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    Voyageurs

    National Park Minnesota

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The Bois Forte Ojibwe in Voyageurs National Park

Woodenfrog Village about 1947

The long-established network of trade among native Indian tribes determined the course of the fur trade. Europeans followed Indian traders west, moved along the same routes, used the same transportation, adopted the trading customs of the Indians and established forts at strategic points where tribal rendezvous were customary.

Ojibwe groups, now identified as the Bois Forte Ojibwe, were the primary, if not sole, local Native American inhabitants from the 1730s through about 1940. Most fur-trade related sites in the park are probably associated with Bois Forte occupation rather than Euroamerican inhabitants.

The Ojibwe were the primary fur producers for the Hudson Bay Company’s Lac La Pluie post at Chaudiere Falls (now International Falls/Fort Frances) in the 19th century. The Ojibwe traded furs and provisions for American-made goods.

Fur traders not only traveled the waterways but camped, fished, hunted or lived among local Indian groups. Beyond the mere swapping of furs and goods, the trade resulted in the exchange of ideas, languages, worldviews, commodities, practices, technologies, diseases, and genes.

The Ojibwe (or Chippewa) who came to occupy the vast land of northeastern Minnesota were known as the Sug-wun-dug-ah-win-in-e-wug or men who live amongst the thick fir woods. To French fur traders, they were known as the Bois Forte, or strong wood, a name by which they are still known today.

The Voyageurs region remained the heavily-used core of their territory even after they relinquished this and other huge tracts of land through treaties with the U.S. Government in 1854 and 1866 that resulted in the creation of area reservations.

Four Bois Forte bands and over 100 individuals had their primary homes within what is now the park. They participated in largely traditional settlement and subsistence activities on the park’s lakes into the 20th century.

The American side of the border remained essentially unsettled by Anglo-Americans until the discovery of gold on Rainy Lake in 1893. Permanent settlement sparked by the brief gold rush had lasting impacts on the Bois Forte.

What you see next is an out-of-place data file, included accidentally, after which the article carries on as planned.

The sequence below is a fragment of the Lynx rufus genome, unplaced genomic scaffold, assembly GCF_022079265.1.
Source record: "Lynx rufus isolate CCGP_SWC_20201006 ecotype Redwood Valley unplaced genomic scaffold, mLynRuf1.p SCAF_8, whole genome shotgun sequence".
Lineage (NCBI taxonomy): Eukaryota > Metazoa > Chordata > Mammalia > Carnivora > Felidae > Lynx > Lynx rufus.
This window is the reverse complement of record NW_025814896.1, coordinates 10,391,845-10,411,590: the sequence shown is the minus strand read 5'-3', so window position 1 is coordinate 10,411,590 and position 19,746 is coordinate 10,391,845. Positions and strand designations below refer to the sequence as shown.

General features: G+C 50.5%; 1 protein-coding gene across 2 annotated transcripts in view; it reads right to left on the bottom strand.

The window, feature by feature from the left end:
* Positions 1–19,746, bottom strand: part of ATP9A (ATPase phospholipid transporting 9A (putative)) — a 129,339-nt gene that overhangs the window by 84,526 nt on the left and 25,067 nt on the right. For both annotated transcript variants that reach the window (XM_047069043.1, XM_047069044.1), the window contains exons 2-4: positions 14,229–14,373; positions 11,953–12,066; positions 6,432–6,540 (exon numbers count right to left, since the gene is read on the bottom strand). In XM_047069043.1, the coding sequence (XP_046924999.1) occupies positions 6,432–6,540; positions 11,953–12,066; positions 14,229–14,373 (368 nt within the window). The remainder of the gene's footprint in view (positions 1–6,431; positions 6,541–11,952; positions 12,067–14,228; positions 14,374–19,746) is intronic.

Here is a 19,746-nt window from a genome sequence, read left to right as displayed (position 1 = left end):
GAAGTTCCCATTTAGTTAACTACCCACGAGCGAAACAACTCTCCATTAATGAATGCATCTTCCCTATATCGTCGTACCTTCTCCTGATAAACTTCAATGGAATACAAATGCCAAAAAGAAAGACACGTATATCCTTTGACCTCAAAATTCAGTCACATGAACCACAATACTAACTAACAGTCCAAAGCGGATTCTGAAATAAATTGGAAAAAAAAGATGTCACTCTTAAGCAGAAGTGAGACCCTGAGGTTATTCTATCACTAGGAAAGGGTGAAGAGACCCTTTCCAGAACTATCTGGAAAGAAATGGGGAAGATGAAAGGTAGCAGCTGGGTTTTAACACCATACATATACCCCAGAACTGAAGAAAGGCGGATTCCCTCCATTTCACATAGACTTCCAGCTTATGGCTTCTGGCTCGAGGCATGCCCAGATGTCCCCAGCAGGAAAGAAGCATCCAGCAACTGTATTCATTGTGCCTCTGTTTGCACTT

Bois Forte families and groups—changes in the concept of land ownership--took advantage of allotment options, homestead claims, land purchase, and other opportunities to live off the reservation and maintain settlement in their traditional homeland.

Many factors combined to make it impossible for the Bois Forte to continue to occupy off-reservation settlements after the 1910s:

  • Loss of land through sale
  • Increasing numbers of tourists
  • Massive logging efforts and changes in the forest
  • Depletion of food resources
  • Flooding of wild rice crops after construction of dams on the border
  • Erosion of traditional belief systems through missionary efforts
  • Enforced formal education of children
  • Loss of population because of epidemic diseases

By the mid-1920s, large numbers of Bois Forte people continued to return seasonally to the border lakes when trading of blueberries became highly commercialized.

By the 1940s, the blueberries “dried up.” Only a handful of Bois Forte people, mainly the Woodenfrog and Rottenwood families near Gold Portage and Joe Whiteman at Moose Bay on Namakan Lake, still occupied the park area by then.

Today the Bois Forte people are organized under a 1939 tribal government structure and live primarily on and near the Nett Lake Reservation south of Voyageurs. Two tracts of land held in tribal trust and three tracts owned by Bois Forte families, place names and numerous archeological sites provide tangible evidence for the Bois Forte’s 200-year occupation of the border lakes.

The Bois Forte people retain a strong connection to traditional lands in the park:

  • Relatives are buried in the park
  • Childhood memories
  • Spiritual links to plants, animals, rocks, minerals and landforms/landmarks
  • Places and resources that are important for teaching younger generations about traditional practices and language
  • Stakeholders in the management and protection of resources

Did You Know?

A small campsite on Rainy Lake has a food locker, picnic table, tent pad sites, fire ring and a privy.

There are food lockers, picnic tables, tent pad sites, fire rings and a privy at many of the sites.